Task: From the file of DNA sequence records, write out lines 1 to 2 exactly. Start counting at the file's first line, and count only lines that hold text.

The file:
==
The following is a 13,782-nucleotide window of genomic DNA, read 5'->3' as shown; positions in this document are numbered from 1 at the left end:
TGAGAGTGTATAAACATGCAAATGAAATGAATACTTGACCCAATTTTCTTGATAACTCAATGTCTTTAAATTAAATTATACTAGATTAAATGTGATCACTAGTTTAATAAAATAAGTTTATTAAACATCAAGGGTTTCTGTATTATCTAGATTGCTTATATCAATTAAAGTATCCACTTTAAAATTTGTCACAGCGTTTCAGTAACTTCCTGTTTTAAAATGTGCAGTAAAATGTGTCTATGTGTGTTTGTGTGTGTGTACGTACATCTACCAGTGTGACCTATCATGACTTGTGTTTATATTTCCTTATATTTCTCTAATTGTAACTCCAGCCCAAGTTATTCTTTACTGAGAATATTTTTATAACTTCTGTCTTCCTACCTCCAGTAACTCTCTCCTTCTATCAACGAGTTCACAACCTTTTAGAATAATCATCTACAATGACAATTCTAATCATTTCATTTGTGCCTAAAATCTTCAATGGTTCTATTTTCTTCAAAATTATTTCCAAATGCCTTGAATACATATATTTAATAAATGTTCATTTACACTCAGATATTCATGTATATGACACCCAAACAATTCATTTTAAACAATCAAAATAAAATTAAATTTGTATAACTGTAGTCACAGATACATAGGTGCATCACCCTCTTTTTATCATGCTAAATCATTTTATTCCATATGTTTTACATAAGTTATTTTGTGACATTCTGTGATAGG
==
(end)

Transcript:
The following is a 13,782-nucleotide window of genomic DNA, read 5'->3' as shown; positions in this document are numbered from 1 at the left end:
TGAGAGTGTATAAACATGCAAATGAAATGAATACTTGACCCAATTTTCTTGATAACTCAATGTCTTTAAATTAAATTATACTAGATTAAATGTGATCACTAGTTTAATAAAATAAGTTTATTAAACATCAAGGGTTTCTGTATTATCTAGATTGCTTATATCAATTAAAGTATCCACTTTAAAATTTGTCACAGCGTTTCAGTAACTTCCTGTTTTAAAATGTGCAGTAAAATGTGTCTATGTGTGTTTGTGTGTGTGTACGTACATCTACCAGTGTGACCTATCATGACTTGTGTTTATATTTCCTTATATTTCTCTAATTGTAACTCCAGCCCAAGTTATTCTTTACTGAGAATATTTTTATAACTTCTGTCTTCCTACCTCCAGTAACTCTCTCCTTCTATCAACGAGTTCACAACCTTTTAGAATAATCATCTACAATGACAATTCTAATCATTTCATTTGTGCCTAAAATCTTCAATGGTTCTATTTTCTTCAAAATTATTTCCAAATGCCTTGAATACATATATTTAATAAATGTTCATTTACACTCAGATATTCATGTATATGACACCCAAACAATTCATTTTAAACAATCAAAATAAAATTAAATTTGTATAACTGTAGTCACAGATACATAGGTGCATCACCCTCTTTTTATCATGCTAAATCATTTTATTCCATATGTTTTACATAAGTTATTTTGTGACATTCTGTGATAGG